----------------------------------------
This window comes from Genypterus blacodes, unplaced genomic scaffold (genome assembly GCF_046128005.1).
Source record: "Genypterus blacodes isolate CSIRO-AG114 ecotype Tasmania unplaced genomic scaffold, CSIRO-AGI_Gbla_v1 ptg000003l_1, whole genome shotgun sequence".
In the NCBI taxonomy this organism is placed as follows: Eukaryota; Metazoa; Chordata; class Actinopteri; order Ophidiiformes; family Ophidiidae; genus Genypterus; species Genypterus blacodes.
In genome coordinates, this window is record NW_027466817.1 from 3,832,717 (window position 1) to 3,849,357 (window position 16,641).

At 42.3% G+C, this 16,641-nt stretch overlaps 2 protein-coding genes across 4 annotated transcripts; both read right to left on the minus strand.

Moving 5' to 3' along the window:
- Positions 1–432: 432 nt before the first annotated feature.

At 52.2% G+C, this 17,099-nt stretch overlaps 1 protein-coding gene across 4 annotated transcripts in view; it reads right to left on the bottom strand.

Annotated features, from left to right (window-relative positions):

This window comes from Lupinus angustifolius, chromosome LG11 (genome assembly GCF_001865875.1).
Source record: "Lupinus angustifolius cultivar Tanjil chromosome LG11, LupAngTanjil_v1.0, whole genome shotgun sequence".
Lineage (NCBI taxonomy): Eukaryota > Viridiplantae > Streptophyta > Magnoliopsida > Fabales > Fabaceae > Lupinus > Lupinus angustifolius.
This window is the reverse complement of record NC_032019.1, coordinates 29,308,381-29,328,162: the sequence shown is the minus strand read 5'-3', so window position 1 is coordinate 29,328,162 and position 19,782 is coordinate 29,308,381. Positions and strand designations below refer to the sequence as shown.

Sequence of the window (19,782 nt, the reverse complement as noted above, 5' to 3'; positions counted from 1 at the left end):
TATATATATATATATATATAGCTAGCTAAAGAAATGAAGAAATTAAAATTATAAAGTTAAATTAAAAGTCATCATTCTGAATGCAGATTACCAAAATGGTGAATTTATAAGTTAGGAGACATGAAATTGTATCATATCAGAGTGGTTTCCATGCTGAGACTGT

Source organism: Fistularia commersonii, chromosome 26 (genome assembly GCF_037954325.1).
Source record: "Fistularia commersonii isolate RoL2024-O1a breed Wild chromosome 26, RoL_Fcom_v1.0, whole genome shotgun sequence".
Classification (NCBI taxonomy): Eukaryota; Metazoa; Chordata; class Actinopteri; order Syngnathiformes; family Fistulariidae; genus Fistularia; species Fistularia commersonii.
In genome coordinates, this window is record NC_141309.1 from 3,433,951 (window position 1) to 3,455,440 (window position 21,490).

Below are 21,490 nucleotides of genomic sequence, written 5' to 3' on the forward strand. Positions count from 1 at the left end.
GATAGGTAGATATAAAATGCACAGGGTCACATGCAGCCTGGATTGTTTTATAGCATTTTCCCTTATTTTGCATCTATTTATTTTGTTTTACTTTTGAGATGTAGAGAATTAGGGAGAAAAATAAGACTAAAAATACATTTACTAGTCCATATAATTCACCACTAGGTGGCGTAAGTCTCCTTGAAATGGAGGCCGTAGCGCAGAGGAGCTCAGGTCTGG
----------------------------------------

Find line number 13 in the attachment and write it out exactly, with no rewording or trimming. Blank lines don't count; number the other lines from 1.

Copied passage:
This window is the reverse complement of record NC_032019.1, coordinates 29,308,381-29,328,162: the sequence shown is the minus strand read 5'-3', so window position 1 is coordinate 29,328,162 and position 19,782 is coordinate 29,308,381. Positions and strand designations below refer to the sequence as shown.